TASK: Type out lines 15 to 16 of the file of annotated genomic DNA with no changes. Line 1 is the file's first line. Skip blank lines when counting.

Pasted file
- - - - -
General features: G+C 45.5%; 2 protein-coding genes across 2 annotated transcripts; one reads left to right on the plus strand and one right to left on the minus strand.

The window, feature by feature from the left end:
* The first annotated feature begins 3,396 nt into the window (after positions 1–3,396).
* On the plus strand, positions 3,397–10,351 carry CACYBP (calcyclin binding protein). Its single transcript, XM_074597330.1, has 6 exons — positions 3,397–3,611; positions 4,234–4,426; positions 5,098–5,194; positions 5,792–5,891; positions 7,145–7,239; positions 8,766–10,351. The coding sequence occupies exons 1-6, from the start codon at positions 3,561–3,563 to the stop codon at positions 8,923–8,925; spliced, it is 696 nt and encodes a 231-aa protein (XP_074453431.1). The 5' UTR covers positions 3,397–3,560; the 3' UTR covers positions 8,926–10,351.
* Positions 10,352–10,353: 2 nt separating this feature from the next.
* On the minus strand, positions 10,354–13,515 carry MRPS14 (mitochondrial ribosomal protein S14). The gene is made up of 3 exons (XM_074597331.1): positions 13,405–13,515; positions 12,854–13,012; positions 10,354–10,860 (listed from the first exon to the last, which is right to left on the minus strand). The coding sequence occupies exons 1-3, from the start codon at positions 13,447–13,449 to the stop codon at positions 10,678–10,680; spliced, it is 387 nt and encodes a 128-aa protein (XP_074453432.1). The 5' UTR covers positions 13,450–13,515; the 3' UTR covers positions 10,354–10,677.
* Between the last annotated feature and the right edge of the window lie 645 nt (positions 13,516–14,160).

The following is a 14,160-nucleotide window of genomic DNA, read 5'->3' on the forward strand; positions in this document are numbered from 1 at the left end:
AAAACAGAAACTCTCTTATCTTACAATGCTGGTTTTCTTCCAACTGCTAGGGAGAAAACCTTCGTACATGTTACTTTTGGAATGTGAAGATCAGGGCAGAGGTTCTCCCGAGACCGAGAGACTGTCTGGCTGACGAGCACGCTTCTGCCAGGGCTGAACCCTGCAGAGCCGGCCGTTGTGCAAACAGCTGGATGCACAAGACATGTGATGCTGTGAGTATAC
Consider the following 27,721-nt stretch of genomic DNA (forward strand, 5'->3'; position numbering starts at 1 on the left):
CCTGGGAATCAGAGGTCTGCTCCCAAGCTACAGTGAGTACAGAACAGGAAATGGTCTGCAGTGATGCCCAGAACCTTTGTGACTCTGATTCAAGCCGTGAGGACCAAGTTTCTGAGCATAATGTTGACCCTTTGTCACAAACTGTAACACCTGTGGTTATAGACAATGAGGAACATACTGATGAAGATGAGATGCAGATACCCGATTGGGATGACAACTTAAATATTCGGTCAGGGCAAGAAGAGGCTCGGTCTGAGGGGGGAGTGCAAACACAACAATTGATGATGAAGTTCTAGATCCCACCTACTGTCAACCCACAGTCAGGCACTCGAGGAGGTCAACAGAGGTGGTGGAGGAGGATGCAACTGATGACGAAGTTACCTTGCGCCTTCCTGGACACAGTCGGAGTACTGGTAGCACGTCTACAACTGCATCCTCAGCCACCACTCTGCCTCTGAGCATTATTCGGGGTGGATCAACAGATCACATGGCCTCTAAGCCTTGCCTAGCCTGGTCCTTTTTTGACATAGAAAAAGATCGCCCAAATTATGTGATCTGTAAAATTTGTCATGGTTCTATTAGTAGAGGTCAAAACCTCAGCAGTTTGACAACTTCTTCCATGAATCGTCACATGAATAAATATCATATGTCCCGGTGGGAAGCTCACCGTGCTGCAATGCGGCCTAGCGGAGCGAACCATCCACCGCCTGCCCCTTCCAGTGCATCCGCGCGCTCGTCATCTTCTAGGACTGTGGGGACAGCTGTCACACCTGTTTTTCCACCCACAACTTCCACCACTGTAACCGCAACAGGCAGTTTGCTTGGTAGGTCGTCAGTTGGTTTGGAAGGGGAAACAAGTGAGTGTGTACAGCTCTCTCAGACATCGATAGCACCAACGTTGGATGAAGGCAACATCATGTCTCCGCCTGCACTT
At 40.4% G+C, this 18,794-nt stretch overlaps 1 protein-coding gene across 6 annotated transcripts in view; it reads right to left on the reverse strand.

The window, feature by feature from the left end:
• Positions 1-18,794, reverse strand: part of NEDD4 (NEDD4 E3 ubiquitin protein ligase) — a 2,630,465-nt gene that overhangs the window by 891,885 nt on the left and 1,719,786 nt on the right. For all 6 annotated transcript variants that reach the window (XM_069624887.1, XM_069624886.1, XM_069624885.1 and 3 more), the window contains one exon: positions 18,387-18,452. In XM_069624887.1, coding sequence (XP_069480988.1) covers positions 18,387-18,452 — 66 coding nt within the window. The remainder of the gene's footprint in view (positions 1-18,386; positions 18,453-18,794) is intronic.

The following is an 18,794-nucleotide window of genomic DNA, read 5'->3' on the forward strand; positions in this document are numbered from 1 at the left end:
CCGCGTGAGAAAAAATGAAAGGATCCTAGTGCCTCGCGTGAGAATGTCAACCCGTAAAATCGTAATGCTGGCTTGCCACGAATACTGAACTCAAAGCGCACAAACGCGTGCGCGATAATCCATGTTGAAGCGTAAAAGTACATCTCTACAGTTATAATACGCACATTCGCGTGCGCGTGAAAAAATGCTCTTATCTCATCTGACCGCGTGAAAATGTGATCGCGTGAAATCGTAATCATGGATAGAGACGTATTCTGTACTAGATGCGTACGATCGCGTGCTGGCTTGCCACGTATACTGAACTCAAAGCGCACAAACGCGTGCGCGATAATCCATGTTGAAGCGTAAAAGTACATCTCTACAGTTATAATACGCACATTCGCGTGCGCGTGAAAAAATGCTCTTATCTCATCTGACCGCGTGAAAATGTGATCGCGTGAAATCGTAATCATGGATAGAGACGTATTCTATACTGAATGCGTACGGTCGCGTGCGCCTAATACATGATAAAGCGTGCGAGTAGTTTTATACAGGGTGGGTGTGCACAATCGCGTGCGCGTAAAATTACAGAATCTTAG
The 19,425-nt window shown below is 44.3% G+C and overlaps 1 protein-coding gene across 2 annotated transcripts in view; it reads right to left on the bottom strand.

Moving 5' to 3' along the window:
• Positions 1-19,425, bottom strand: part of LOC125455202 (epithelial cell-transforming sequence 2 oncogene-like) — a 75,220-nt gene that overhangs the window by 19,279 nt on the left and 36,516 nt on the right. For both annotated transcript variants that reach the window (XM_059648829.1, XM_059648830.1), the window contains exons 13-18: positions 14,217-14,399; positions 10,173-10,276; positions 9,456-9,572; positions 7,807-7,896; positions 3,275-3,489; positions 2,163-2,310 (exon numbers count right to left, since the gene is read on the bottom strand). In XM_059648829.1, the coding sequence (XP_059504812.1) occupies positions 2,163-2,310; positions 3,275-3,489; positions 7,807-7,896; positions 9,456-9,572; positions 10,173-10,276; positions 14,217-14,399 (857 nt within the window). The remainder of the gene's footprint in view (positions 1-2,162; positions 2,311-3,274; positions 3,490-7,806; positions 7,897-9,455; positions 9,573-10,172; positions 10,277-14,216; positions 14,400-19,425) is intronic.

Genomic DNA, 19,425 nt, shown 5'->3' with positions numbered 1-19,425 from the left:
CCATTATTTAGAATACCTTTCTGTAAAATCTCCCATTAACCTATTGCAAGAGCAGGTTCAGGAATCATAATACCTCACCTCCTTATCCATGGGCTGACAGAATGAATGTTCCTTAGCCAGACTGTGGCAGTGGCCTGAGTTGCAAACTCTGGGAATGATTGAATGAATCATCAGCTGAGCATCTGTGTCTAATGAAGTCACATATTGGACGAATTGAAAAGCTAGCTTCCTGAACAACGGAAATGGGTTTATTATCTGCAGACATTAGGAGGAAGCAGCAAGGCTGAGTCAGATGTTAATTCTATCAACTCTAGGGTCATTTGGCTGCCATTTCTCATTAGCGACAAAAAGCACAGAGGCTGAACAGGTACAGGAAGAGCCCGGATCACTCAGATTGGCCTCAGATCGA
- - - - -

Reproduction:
The following is an 18,794-nucleotide window of genomic DNA, read 5'->3' on the forward strand; positions in this document are numbered from 1 at the left end:
CCGCGTGAGAAAAAATGAAAGGATCCTAGTGCCTCGCGTGAGAATGTCAACCCGTAAAATCGTAATGCTGGCTTGCCACGAATACTGAACTCAAAGCGCACAAACGCGTGCGCGATAATCCATGTTGAAGCGTAAAAGTACATCTCTACAGTTATAATACGCACATTCGCGTGCGCGTGAAAAAATGCTCTTATCTCATCTGACCGCGTGAAAATGTGATCGCGTGAAATCGTAATCATGGATAGAGACGTATTCTGTACTAGATGCGTACGATCGCGTGCTGGCTTGCCACGTATACTGAACTCAAAGCGCACAAACGCGTGCGCGATAATCCATGTTGAAGCGTAAAAGTACATCTCTACAGTTATAATACGCACATTCGCGTGCGCGTGAAAAAATGCTCTTATCTCATCTGACCGCGTGAAAATGTGATCGCGTGAAATCGTAATCATGGATAGAGACGTATTCTATACTGAATGCGTACGGTCGCGTGCGCCTAATACATGATAAAGCGTGCGAGTAGTTTTATACAGGGTGGGTGTGCACAATCGCGTGCGCGTAAAATTACAGAATCTTAG